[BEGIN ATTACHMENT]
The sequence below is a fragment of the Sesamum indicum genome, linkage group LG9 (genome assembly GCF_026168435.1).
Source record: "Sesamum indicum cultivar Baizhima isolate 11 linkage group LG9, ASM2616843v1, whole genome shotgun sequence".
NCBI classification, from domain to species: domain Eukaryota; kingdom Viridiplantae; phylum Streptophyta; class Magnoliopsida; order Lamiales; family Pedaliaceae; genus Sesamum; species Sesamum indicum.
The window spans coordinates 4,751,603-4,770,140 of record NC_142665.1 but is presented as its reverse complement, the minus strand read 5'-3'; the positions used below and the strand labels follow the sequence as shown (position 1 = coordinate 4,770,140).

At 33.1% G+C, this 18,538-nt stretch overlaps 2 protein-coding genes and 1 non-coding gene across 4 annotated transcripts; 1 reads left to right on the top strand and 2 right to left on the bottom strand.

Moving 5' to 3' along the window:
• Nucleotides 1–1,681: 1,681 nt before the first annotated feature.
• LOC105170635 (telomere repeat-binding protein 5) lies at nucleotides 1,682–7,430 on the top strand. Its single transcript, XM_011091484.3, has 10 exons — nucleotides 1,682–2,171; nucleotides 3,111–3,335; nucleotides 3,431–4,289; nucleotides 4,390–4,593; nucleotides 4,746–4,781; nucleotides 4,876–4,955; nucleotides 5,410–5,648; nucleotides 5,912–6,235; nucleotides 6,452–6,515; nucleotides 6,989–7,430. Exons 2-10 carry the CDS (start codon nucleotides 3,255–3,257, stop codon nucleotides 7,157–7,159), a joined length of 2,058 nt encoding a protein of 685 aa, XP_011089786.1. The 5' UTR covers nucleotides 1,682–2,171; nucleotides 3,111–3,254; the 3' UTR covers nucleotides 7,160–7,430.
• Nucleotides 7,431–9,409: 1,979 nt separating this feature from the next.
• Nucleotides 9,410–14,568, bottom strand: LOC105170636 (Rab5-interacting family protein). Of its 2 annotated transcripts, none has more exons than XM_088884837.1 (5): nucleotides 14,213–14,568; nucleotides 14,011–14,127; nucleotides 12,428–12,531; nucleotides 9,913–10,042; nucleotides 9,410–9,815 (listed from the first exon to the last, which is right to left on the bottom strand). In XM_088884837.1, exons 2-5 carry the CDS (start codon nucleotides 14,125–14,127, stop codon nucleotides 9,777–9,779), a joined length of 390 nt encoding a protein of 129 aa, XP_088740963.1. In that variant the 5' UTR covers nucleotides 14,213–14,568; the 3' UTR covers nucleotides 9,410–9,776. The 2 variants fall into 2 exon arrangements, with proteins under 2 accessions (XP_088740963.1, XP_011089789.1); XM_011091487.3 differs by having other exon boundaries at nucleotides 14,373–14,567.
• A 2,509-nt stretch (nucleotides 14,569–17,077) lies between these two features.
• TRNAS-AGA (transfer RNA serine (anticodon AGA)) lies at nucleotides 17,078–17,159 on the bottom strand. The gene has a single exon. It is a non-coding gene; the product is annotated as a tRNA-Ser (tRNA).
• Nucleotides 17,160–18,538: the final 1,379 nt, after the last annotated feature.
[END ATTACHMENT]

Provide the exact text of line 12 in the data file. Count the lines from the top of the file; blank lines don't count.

• TRNAS-AGA (transfer RNA serine (anticodon AGA)) lies at nucleotides 17,078–17,159 on the bottom strand. The gene has a single exon. It is a non-coding gene; the product is annotated as a tRNA-Ser (tRNA).